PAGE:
The display name contains the common ways to label a definition name on a report. To avoid confusion, display names should be unique to a definition or business concept; however, you may sometimes need to use commonplace names that have context-dependent meanings. For example, "Institution" has a slightly different meaning depending on the context (e.g., student, course, job, financial transaction), but it may be labeled identically on a report.

Try to minimize the number of display names for any given definition name. However, because labels in tools like Tableau have different amounts of available space, you may often need multiple display names of varying lengths; these will appear in the "Display Name" box delimited by semicolons (;).

The following is an example of a display name:

Academic Organization; Acad Org

6. Sharing the definition

Selecting the public checkbox shares the definition publicly with the broader Data Cookbook community. As an initial best practice, do not select this option. In the future, UITS will determine which definitions (if any) to share publicly.

7. Technical definition

The technical definition is where the definition lives in your database. The technical definition can also hold the fields and factors used to calculate the definition, or the statement/logic involved in extracting it from your system.

Definitions often have more than one technical definition. For example, there may be one for your ERP, another for your operational data store, another for your data warehouse, and another for your analytical warehouse. Technical definitions are not required when you create a definition; if you wish, you can add one later. However, if you do add a technical definition during the initial creation of a definition, you will have to fill in the technical definition completely before the definition can be submitted or saved as a draft.

The best practice is to include at least one technical definition before the final QA check. The information is intended for developers, report writers, and auditors rather than end users.

Technical definition template

Below is the suggested format for the technical definition text box:

  • Database:
  • Schema:
  • Table name(s):
  • Table type:
  • Field name:
  • Datatype:
  • SQL or logic:
  • Notes:

Technical definition template with explanations

Each data system can have only one technical definition associated with it. However, since the technical definition is a text field, you can enter multiple technical implementations by using multiple iterations of the template within one technical definition.

Below is the suggested format for the technical definition text box with explanations:

  • Database: The system in which the data item resides.
  • Schema: The schema/username associated with the data element in the system. In some systems, this might also be called a virtual database or database. For example, if you add a technical definition for Denodo, the virtual database name would be the schema.
  • Table name(s): The table name, or a list of table names, in which a data element resides. For clarity of reference, the best practice is to separate lookup/valid values tables and transactional tables into distinct entries within the technical definition.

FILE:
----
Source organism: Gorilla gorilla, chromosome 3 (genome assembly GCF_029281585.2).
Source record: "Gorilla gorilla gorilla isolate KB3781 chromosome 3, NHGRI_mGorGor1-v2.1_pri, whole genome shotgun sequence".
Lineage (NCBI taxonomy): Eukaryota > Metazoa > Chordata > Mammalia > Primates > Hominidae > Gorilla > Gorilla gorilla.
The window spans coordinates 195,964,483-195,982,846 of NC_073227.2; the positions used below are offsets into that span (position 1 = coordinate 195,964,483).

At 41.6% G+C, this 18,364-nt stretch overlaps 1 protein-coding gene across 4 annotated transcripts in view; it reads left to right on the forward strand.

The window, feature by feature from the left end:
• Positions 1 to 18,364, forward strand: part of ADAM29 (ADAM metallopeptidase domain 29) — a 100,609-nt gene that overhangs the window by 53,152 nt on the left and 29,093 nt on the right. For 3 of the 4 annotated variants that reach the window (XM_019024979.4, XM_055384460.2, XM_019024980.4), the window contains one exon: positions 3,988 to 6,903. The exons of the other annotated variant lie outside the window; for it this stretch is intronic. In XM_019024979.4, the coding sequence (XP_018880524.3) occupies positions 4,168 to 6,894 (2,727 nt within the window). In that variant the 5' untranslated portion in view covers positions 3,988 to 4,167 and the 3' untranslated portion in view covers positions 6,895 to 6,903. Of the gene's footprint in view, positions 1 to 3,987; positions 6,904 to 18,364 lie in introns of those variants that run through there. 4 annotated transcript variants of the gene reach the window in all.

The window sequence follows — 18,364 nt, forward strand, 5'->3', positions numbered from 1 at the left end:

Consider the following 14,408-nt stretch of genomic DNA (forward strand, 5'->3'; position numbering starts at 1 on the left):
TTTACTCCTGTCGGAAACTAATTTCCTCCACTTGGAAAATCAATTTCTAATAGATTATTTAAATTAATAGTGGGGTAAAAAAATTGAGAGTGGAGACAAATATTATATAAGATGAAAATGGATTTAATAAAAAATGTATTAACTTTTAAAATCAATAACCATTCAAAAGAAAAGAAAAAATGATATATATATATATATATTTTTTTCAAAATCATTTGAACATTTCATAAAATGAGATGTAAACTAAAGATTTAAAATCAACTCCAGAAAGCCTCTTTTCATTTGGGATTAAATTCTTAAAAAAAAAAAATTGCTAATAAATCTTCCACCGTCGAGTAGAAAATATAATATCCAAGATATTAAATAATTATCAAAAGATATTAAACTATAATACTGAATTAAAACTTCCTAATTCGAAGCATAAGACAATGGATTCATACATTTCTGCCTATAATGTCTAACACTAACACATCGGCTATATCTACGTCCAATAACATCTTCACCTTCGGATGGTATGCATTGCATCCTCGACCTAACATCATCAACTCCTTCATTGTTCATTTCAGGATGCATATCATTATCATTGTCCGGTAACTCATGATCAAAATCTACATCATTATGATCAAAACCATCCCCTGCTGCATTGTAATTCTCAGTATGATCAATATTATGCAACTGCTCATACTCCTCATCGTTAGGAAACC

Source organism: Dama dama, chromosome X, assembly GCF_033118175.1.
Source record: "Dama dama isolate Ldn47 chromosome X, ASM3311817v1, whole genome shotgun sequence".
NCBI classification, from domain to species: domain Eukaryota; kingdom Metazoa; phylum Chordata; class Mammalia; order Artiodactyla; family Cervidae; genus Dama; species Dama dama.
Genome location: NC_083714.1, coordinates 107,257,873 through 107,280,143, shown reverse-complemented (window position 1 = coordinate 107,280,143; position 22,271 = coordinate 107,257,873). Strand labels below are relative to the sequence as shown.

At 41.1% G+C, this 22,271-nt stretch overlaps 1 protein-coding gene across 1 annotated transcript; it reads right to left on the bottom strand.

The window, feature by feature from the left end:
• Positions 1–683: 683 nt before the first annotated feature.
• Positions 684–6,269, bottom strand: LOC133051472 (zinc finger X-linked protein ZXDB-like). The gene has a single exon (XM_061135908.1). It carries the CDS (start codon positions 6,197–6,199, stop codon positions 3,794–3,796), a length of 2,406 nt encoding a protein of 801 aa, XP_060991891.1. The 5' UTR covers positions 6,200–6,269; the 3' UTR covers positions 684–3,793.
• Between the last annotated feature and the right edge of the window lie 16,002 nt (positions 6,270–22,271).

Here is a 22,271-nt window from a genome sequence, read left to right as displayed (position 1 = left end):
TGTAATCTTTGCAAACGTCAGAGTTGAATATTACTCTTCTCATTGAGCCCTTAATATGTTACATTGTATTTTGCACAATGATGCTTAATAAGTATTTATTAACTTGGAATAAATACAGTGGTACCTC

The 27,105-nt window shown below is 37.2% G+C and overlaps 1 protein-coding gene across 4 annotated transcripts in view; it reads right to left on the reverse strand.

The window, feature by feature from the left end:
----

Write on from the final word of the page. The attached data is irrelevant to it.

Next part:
• Table type: Specifies whether this entry is a lookup/valid value table or a transactional table. The valid values are "Valid Value" and "Transaction".
  • Field name: The specific technical name of the field in the system. If there is more than one technical name within a system for the same definition, the best practice is to separate entries within the technical definition.
  • Datatype: The system-specific data type for the data element.
  • SQL or logic: Information related to how the data is retrieved, filtered, calculated, or transformed (e.g., SQL statements, where clauses, case statements).
  • Notes: Any details that explain and clarify the information above, especially relevant contextual information, such as when a data element has more than one technical name within a system. For example, "Academic Career Code, Course" appears in SIS as both "CRSE_CAREER" and "ACAD_CAREER" depending on the situation; an explanation provides helpful context for staff who are less familiar with the system.

Technical definition template examples

Below are examples of technical definition templates.

Example one: Academic group code

Enterprise Reporting Systems»SIS ODS
    Database: PS1PRD
    Schema: SYSADM
    Table name(s): PS_ACAD_GROUP_TBL
    Table type: Valid Value
    Field name: ACAD_GROUP
    Datatype: VARCHAR2(5 BYTE)
    SQL or Logic: 
    Notes: 
    
Enterprise Reporting Systems»DSS
    Database: DSS1PRD
    Schema: DSS_SH
    Table name(s): SH_ACAD_PLAN_SV
    Table type: Valid Value
    Field name: ACAD_GRP_CD
    Datatype: VARCHAR2(5 BYTE)
    SQL or Logic: 
    Notes: The Shared Dimension Source View shows the joins needed to tie an Academic Plan to an Academic Group: DSS_SH.SH_ACAD_PLAN_SV

Example two: Grading basis code

Data System: Enterprise Reporting Systems» SIS ODS
    Database: PS1PRD
    Schema: SYSADM
    Table name(s): PS_GRADE_BASIS_TBL
    Table type: Valid Values
    Field name: GRADING_BASIS
    Datatype: VARCHAR2(3 BYTE)
    SQL or Logic: 
    Notes: 
    Database: PS1PRD
    Schema: SYSADM
    Table name(s): PS_STDNT_ENRL
    Table type: Transaction
    Field name: GRADING_BASIS_ENRL
    Datatype: VARCHAR2(3 BYTE)
    SQL or Logic: 
    Notes: 

Data System: Enterprise Reporting Systems» EBI DTR
    Database: DTR1PRD
    Schema: EBI
    Table name(s):  STU_CLS_ENRL_DTA_T, STU_MULT_PLN_WITH_MULT_CLS_T
    Table type: Transaction
    Field name:  GRD_BAS_ENRL
    Datatype: VARCHAR2(9)
    SQL or Logic: 
    Notes:

9. Functional area

Fill in this field with the lowest level functional area that is associated with this definition.

This is document anoj in the Knowledge Base.
Last modified on 2017-08-24 13:23:21.